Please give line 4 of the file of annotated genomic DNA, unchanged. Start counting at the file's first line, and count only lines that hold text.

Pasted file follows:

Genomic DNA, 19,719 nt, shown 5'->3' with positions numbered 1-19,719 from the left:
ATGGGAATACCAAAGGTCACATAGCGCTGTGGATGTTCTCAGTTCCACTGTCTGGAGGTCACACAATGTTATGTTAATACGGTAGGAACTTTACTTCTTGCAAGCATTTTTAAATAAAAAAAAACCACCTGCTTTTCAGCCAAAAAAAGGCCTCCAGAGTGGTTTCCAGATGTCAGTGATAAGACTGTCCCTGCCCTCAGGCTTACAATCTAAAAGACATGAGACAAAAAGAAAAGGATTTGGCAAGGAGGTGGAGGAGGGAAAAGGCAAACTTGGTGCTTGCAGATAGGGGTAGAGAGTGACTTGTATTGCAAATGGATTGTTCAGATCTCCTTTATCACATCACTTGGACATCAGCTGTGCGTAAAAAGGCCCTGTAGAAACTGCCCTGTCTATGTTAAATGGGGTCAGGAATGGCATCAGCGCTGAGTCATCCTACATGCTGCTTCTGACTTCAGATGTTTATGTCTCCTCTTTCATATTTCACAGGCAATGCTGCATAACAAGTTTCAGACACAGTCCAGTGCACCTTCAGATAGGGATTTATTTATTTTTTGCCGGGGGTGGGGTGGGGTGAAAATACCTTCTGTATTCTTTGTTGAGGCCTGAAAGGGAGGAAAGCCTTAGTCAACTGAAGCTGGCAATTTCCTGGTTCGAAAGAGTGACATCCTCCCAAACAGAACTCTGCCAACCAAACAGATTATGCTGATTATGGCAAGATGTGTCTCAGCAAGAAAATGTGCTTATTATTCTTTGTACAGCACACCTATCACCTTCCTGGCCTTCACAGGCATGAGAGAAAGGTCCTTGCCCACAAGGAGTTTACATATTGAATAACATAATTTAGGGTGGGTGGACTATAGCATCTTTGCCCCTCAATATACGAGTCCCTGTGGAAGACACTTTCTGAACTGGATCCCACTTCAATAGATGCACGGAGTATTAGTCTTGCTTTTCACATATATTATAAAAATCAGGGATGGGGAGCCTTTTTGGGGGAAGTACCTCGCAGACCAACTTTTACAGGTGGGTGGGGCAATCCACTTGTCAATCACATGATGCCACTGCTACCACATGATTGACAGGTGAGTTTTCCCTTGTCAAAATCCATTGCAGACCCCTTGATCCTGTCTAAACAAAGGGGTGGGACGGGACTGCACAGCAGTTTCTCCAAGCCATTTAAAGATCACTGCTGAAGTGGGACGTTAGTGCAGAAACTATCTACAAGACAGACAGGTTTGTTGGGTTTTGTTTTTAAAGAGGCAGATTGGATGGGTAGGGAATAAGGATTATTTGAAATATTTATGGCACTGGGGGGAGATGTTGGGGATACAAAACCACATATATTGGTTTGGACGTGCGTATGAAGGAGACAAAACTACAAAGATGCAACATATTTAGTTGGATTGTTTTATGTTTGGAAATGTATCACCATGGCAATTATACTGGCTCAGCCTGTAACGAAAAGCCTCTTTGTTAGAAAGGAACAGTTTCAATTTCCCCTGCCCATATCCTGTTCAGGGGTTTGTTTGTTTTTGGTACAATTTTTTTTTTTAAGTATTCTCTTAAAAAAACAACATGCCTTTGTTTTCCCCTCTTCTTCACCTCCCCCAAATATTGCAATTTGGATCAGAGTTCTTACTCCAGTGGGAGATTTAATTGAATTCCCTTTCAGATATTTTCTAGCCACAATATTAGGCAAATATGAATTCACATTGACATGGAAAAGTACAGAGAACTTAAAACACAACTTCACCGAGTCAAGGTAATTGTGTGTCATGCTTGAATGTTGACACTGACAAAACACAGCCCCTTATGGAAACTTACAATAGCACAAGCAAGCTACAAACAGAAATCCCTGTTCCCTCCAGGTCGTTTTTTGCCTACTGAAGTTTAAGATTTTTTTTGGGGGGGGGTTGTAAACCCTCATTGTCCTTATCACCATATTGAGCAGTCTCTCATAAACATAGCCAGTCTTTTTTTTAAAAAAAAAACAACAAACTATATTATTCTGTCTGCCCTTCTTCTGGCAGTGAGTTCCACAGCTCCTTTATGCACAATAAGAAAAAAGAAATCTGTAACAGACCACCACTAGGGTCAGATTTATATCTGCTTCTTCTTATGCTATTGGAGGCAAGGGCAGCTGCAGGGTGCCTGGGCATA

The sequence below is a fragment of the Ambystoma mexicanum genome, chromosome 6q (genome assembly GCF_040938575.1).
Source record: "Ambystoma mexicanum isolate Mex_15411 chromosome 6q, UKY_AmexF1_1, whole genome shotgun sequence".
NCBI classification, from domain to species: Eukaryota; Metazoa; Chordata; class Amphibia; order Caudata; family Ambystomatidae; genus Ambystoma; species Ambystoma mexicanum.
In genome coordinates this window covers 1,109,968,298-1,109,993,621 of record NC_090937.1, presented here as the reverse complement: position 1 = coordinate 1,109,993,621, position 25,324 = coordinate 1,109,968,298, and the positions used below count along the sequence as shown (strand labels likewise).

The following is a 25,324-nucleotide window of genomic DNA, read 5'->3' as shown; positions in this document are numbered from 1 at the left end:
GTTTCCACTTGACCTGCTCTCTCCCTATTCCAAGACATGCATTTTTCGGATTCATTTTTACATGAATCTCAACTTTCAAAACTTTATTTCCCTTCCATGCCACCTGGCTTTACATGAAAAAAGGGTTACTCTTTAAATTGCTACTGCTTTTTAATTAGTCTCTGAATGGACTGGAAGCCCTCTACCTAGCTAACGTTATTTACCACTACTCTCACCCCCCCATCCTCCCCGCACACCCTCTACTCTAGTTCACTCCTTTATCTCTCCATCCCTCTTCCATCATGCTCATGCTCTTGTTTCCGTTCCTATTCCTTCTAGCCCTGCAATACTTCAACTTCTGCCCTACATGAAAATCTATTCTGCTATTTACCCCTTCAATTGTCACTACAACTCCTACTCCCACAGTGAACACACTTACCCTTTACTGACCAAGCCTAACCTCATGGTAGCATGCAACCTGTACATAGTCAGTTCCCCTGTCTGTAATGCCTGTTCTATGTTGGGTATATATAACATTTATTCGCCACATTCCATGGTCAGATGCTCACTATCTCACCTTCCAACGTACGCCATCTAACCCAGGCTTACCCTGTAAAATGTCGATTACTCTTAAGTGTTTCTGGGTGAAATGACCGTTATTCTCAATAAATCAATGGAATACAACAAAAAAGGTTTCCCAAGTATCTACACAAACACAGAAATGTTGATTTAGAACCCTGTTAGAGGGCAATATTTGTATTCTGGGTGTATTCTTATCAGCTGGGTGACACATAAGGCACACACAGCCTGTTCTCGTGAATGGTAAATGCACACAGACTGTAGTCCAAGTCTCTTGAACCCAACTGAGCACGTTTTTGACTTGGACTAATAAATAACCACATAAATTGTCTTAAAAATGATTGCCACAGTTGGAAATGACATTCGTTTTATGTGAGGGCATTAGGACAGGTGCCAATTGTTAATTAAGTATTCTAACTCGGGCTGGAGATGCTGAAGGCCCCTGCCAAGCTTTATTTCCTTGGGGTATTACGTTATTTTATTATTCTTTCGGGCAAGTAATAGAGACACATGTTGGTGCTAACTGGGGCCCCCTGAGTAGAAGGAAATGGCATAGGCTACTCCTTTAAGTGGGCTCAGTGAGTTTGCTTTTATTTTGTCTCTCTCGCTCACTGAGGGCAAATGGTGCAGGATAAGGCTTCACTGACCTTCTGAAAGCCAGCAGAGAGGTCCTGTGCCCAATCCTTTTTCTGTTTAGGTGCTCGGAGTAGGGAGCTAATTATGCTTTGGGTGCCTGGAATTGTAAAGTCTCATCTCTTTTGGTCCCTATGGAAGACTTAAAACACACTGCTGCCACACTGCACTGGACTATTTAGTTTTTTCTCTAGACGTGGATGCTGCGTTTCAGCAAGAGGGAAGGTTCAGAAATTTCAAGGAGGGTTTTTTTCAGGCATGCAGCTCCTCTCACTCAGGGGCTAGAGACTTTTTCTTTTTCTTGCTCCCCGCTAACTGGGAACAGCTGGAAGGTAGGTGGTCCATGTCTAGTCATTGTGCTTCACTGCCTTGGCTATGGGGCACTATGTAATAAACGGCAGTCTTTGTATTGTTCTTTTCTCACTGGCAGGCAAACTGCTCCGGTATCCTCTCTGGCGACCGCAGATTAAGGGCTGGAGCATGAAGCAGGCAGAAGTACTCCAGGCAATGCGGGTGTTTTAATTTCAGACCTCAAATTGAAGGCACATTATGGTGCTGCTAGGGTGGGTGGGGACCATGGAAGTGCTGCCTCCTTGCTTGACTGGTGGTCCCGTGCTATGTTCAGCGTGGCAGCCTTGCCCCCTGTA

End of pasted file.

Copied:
Source record: "Ambystoma mexicanum isolate Mex_15411 chromosome 6q, UKY_AmexF1_1, whole genome shotgun sequence".